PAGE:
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Symptoms and Definition of Delusional Disorder

Delusional Disorder is characterized by having nonbizarre delusions that last for at least one month.

People with Delusional Disorder can also experience hallucinations. However, auditory or visual hallucination, if they occur, should not be prominent. Tactile or olfactory hallucinations, if they occur, should be related to the delusional theme (eg. believing that one emits a foul odor and thinking that one smells it, or believing that one is infested with insects and thinking that one feels this).

A diagnosis of Delusional Disorder should not be made if:

  • Schizophrenia would be the more appropriate diagnosis. This would be the case when the individual has:
  • A Mood Disorder would be the more appropriate diagnosis. Although some people with Delusional Disorder can at the same time have episodes of a Mood Disorder, these episodes should be brief relative to the duration of the delusional periods.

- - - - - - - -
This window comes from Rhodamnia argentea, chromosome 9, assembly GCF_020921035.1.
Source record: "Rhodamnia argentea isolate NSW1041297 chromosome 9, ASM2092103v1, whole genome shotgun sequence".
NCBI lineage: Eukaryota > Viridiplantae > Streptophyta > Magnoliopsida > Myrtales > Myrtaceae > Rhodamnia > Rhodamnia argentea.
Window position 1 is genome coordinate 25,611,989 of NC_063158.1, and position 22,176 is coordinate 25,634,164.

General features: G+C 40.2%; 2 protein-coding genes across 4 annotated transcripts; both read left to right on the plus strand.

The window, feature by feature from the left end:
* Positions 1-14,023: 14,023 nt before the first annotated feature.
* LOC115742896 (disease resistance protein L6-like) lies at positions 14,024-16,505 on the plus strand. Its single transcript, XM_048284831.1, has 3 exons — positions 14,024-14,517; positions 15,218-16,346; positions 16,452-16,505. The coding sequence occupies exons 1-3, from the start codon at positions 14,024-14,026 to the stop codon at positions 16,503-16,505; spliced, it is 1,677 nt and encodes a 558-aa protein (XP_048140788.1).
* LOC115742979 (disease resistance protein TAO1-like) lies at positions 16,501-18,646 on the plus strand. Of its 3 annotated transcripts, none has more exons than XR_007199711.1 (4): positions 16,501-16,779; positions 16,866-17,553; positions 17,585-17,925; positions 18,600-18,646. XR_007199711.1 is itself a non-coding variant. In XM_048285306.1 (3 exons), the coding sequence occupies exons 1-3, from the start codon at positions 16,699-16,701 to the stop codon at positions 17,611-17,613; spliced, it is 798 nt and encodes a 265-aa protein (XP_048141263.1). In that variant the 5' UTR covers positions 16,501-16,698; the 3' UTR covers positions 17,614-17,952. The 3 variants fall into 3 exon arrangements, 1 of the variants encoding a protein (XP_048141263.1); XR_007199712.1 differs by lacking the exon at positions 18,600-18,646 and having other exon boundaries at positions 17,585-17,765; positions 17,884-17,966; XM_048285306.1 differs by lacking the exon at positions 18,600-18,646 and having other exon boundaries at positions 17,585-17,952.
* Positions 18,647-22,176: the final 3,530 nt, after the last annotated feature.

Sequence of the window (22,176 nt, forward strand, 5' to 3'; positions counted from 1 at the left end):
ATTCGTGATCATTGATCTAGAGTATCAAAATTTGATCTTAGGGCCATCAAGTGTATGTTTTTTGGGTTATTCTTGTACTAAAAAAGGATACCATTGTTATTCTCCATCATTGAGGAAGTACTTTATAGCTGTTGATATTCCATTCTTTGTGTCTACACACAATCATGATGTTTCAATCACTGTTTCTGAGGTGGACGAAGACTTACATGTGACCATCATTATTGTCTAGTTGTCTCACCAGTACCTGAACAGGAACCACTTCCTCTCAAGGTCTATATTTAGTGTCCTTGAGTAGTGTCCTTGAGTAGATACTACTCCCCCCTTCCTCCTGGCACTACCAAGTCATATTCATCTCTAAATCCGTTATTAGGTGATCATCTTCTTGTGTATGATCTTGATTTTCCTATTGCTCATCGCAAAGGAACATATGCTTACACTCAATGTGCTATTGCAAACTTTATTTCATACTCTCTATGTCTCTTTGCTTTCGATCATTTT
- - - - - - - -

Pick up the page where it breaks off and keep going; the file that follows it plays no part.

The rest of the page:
• The delusions are the direct result of a general medical condition or the use of a substance.

There are different types of Delusional Disorder based on the principal theme of the delusions:

Persecutory Type: The person falsely believes that he or she is in danger by being targeted in some way by others. This can include beliefs of being conspired against, cheated in some systematic way, spied on or followed, intentionally blocked from realizing one's long-term goals, or being poisoned or drugged.

Somatic Type: The person falsely believes that there is some very significant problem with their body or their health. This can include beliefs that they are suffering from some disease or infection, that certain body parts are disturbingly ugly or misshapen, or that they are emitting foul smells from their body.

Erotomanic Type: The person falsely believes that somebody else, usually of a higher social status (including a celebrity, or a superior at work), is in love with him or her.

Grandiose Type: The person falsely believes that they have some great and special talent, power, knowledge, or special relationship with another powerful figure. Examples of this include the belief that they made some incredibly important discovery, that they are an advisor to a world leader, or that they have a special mission from God.

Jealous Type: The person falsely believes that their romantic partner or spouse has been unfaithful.

Mixed Type: This is when more than one of the above themes are present, without any one of them predominating.

 

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Diagnosis